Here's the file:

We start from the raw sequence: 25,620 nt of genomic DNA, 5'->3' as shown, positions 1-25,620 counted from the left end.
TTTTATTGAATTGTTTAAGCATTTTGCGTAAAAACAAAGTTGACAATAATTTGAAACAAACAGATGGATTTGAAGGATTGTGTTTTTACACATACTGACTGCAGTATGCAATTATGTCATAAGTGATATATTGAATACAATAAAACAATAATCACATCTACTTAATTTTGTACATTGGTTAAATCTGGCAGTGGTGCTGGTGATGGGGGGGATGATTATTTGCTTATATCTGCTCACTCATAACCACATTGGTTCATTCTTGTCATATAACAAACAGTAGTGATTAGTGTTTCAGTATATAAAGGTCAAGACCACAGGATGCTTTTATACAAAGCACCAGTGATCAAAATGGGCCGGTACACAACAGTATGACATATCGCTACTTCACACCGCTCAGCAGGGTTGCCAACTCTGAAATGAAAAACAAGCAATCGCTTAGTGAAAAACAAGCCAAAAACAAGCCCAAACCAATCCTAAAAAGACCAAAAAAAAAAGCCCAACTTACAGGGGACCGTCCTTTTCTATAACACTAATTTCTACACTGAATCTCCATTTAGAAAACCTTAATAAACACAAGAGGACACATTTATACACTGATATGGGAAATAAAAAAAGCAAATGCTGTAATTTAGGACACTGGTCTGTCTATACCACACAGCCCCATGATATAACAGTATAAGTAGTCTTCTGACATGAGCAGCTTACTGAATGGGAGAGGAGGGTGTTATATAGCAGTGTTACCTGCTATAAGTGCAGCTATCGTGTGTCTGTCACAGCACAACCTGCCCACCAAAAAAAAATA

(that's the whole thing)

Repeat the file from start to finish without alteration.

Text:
We start from the raw sequence: 25,620 nt of genomic DNA, 5'->3' as shown, positions 1-25,620 counted from the left end.
TTTTATTGAATTGTTTAAGCATTTTGCGTAAAAACAAAGTTGACAATAATTTGAAACAAACAGATGGATTTGAAGGATTGTGTTTTTACACATACTGACTGCAGTATGCAATTATGTCATAAGTGATATATTGAATACAATAAAACAATAATCACATCTACTTAATTTTGTACATTGGTTAAATCTGGCAGTGGTGCTGGTGATGGGGGGGATGATTATTTGCTTATATCTGCTCACTCATAACCACATTGGTTCATTCTTGTCATATAACAAACAGTAGTGATTAGTGTTTCAGTATATAAAGGTCAAGACCACAGGATGCTTTTATACAAAGCACCAGTGATCAAAATGGGCCGGTACACAACAGTATGACATATCGCTACTTCACACCGCTCAGCAGGGTTGCCAACTCTGAAATGAAAAACAAGCAATCGCTTAGTGAAAAACAAGCCAAAAACAAGCCCAAACCAATCCTAAAAAGACCAAAAAAAAAAGCCCAACTTACAGGGGACCGTCCTTTTCTATAACACTAATTTCTACACTGAATCTCCATTTAGAAAACCTTAATAAACACAAGAGGACACATTTATACACTGATATGGGAAATAAAAAAAGCAAATGCTGTAATTTAGGACACTGGTCTGTCTATACCACACAGCCCCATGATATAACAGTATAAGTAGTCTTCTGACATGAGCAGCTTACTGAATGGGAGAGGAGGGTGTTATATAGCAGTGTTACCTGCTATAAGTGCAGCTATCGTGTGTCTGTCACAGCACAACCTGCCCACCAAAAAAAAATA